This was found across all ages but the smallest drop was found in the youngest age group, aged 18-24, falling from 7.9% to 6.7% (14.9%), while the largest was found in the oldest group, aged 75 and above, declining from 3.3% to 2.0% (39%).


Professor Helen Ward, one of the lead authors of the report said: “This very large study has shown that the proportion of people with detectable antibodies is falling over time. We don’t yet know whether this will leave these people at risk of reinfection with the virus that causes COVID-19, but it is essential that everyone continues to follow guidance to reduce the risk to themselves and others.”


Prevalence across England


All parts of the country showed a fall in prevalence, except the West Midlands which increased in round two and then declined in round three. London has maintained the highest prevalence of antibodies across the different rounds, with 9% testing positive in round three, compared with the South West which consistently had the smallest proportion.


The decline was largest in people who didn’t report a history of COVID-19, dropping by almost two-thirds (64.0%) between rounds one and three, compared to a decrease of 22.3% in people who had an infection confirmed by lab testing.


Health Minister Lord Bethell said: “This study led by Imperial and Ipsos MORI is a critical piece of research, helping us to understand the nature of COVID-19 antibodies over time, and improve our understanding about the virus itself. We rely on this kind of important research to inform our continued response to the disease, so we can continue to take the right action at the right time.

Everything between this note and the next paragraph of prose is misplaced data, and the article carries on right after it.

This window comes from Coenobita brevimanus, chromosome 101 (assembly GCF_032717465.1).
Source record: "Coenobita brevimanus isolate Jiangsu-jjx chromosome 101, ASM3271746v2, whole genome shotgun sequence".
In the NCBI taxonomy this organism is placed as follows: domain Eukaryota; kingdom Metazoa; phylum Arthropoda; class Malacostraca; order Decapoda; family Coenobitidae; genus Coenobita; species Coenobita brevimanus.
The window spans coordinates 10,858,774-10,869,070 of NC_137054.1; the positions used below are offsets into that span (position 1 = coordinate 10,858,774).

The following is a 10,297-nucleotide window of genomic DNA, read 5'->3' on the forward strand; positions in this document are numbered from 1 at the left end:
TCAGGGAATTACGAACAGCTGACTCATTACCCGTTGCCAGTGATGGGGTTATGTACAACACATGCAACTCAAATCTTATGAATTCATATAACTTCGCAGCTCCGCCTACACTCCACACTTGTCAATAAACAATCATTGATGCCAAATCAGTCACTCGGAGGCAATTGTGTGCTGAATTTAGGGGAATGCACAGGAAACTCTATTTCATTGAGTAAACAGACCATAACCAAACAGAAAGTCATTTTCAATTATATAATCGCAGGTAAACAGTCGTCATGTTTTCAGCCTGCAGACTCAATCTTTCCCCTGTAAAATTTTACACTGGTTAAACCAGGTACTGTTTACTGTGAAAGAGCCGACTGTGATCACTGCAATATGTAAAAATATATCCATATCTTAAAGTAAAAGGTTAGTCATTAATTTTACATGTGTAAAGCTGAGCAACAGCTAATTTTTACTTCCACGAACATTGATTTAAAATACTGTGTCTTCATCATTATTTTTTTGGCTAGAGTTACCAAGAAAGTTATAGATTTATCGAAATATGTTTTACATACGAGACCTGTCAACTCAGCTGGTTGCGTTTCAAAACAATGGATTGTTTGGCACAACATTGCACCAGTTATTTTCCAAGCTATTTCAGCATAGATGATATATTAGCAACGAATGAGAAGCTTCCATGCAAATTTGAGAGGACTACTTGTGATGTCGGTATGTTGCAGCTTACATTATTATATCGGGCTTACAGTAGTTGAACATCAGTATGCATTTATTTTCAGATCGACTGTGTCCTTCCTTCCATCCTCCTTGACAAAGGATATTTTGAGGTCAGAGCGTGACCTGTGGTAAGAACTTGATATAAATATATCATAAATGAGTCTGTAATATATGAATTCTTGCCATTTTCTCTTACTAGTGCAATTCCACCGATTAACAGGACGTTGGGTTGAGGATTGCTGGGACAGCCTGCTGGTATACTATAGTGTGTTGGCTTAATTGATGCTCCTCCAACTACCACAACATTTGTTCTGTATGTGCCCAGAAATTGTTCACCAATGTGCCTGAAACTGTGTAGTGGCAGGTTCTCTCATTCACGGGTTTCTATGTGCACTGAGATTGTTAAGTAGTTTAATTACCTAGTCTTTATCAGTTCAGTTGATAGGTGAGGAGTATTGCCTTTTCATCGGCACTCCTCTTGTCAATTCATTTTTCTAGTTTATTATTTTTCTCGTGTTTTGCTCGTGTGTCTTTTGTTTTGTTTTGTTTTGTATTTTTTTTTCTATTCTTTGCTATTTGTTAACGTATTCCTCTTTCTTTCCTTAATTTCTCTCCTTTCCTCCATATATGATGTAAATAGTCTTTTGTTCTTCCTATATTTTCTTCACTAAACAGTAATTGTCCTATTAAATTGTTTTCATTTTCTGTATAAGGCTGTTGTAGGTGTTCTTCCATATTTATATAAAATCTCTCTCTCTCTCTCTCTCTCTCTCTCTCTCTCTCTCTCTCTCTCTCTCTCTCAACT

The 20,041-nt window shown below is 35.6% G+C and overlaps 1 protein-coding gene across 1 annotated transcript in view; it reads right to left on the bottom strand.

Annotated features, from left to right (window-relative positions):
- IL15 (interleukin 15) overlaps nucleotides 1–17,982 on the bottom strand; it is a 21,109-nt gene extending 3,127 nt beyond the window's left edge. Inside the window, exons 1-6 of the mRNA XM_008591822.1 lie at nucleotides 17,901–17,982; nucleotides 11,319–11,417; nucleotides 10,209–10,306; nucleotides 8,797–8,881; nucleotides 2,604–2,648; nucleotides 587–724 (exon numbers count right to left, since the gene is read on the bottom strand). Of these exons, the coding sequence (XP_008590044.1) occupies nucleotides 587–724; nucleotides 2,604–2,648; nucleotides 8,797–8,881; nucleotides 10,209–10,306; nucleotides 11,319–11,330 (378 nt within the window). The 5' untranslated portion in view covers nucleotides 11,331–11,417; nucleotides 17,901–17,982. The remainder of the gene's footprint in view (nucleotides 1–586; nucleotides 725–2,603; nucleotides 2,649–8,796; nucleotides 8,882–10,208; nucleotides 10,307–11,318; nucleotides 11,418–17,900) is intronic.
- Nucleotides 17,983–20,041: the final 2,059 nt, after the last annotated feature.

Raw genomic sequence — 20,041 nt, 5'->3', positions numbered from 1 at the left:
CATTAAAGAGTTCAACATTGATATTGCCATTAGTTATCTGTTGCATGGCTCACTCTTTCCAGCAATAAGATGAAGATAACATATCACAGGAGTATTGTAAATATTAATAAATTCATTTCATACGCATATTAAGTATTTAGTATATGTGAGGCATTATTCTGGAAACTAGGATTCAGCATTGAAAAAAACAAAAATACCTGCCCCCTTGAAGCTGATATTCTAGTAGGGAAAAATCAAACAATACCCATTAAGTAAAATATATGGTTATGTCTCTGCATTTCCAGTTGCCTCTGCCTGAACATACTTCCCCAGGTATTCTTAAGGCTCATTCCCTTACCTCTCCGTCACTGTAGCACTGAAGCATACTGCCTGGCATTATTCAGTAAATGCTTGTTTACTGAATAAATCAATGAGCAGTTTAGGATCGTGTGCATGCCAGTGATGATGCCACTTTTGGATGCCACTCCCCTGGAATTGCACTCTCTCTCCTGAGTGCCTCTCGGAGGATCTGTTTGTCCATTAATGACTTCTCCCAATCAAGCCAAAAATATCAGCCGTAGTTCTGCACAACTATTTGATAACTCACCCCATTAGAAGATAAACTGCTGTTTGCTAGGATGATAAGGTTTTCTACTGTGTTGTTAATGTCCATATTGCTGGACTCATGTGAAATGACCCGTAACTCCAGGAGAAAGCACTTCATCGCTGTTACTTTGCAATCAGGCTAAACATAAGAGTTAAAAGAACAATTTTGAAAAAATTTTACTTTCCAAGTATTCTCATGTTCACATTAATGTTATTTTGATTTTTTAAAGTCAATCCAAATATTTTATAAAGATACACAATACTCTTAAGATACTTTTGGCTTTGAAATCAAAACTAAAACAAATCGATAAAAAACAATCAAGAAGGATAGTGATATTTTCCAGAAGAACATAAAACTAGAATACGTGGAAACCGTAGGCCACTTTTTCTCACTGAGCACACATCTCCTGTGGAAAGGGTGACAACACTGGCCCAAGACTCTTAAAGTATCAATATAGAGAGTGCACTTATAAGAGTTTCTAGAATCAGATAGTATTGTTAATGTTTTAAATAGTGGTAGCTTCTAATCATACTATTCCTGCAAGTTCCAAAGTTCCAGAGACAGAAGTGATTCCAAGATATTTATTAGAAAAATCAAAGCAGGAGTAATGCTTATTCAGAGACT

“It is also important that everyone knows what this means for them – this study will help in our fight against the virus, but testing positive for antibodies does not mean you are immune to COVID-19.


“Regardless of the result of an antibody test, everyone must continue to comply with government guidelines including social distancing, self-isolating and getting a test if you have symptoms and always remember Hands, Face, Space.”


Monitoring the coronavirus epidemic


A separate arm of the REACT study is using at-home swab tests to monitor levels of current infection, involving more than 150,000 people each month.


REACT has been commissioned by the Department of Health and Social Care, and is being carried out in partnership with Imperial College London, Imperial College Healthcare NHS Trust and Ipsos MORI.


Kelly Beaver, Managing Director of Public Affairs at Ipsos MORI said: “Over 365,000 members of the public have volunteered to take part in this at home antibody study which involves a small fingerprick test. I’d like to thank all of those that took the time to participate in the study which provides another piece of information to help the Government manage the pandemic for us all.”

Reference
Ward H et al. Declining prevalence of antibody positivity to SARS-CoV-2: a community study of 365,000 adults MEDRXIV-2020-219725v1-Elliott.pdf. Accessed October 27, 2020. Link to preprint.

This article has been republished from the following materials. Note: material may have been edited for length and content. For further information, please contact the cited source.